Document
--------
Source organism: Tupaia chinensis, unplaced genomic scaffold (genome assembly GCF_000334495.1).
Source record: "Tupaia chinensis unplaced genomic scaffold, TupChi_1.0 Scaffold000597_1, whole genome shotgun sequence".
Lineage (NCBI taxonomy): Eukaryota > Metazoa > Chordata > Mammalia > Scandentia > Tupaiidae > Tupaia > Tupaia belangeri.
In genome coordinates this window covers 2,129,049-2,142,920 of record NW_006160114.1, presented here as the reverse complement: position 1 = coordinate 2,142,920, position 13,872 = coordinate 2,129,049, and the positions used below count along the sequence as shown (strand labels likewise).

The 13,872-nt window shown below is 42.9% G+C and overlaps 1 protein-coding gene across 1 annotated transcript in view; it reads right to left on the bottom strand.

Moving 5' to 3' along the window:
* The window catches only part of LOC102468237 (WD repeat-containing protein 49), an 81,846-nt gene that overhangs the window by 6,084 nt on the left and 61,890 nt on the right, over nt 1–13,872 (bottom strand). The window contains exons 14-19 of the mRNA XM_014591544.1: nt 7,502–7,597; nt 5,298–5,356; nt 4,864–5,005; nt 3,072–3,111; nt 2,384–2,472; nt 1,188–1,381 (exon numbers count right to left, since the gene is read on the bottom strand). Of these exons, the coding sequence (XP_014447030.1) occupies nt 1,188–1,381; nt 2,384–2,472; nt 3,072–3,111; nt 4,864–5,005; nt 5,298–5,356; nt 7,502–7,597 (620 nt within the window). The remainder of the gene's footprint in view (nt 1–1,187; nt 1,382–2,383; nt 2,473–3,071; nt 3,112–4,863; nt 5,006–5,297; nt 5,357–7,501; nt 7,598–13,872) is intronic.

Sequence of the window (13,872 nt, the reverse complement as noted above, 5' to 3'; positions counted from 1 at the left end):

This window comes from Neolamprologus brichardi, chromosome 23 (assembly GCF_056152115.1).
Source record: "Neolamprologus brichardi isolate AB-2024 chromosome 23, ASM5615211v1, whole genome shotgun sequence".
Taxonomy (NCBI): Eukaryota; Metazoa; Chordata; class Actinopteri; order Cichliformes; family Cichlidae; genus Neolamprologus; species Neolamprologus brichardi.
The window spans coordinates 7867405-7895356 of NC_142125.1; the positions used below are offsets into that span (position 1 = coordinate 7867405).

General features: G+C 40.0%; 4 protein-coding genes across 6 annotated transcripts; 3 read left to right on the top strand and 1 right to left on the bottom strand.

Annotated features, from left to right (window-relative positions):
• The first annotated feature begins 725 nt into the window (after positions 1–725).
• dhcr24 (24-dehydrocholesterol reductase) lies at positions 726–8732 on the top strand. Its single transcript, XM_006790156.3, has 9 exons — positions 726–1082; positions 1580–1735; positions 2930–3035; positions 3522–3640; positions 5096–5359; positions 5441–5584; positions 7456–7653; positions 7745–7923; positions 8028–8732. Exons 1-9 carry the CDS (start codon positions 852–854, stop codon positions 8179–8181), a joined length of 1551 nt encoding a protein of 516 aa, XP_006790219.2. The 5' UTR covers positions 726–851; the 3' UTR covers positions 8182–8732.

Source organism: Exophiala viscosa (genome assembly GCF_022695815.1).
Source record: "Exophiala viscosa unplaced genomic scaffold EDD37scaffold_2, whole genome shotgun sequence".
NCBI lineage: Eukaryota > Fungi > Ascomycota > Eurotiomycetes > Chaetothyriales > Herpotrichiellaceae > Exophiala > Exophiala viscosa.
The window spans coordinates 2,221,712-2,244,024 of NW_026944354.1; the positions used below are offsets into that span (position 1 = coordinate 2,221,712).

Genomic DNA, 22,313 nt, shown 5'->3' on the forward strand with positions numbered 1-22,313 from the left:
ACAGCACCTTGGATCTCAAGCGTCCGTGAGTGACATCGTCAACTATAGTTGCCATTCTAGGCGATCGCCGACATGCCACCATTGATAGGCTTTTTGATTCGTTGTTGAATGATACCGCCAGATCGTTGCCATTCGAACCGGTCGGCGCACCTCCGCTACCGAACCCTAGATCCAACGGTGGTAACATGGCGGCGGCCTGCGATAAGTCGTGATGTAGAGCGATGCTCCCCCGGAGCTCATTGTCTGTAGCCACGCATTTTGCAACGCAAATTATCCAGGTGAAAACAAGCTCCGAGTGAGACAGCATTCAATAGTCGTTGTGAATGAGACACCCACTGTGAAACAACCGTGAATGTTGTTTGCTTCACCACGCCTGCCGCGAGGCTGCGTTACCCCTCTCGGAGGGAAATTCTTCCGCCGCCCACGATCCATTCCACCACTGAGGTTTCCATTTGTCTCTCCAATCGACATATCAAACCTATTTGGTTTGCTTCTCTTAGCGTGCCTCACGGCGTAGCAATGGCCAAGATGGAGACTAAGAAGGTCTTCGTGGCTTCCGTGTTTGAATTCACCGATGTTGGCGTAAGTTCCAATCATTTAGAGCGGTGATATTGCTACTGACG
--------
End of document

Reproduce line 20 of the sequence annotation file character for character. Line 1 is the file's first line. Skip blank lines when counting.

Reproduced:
The window spans coordinates 2,221,712-2,244,024 of NW_026944354.1; the positions used below are offsets into that span (position 1 = coordinate 2,221,712).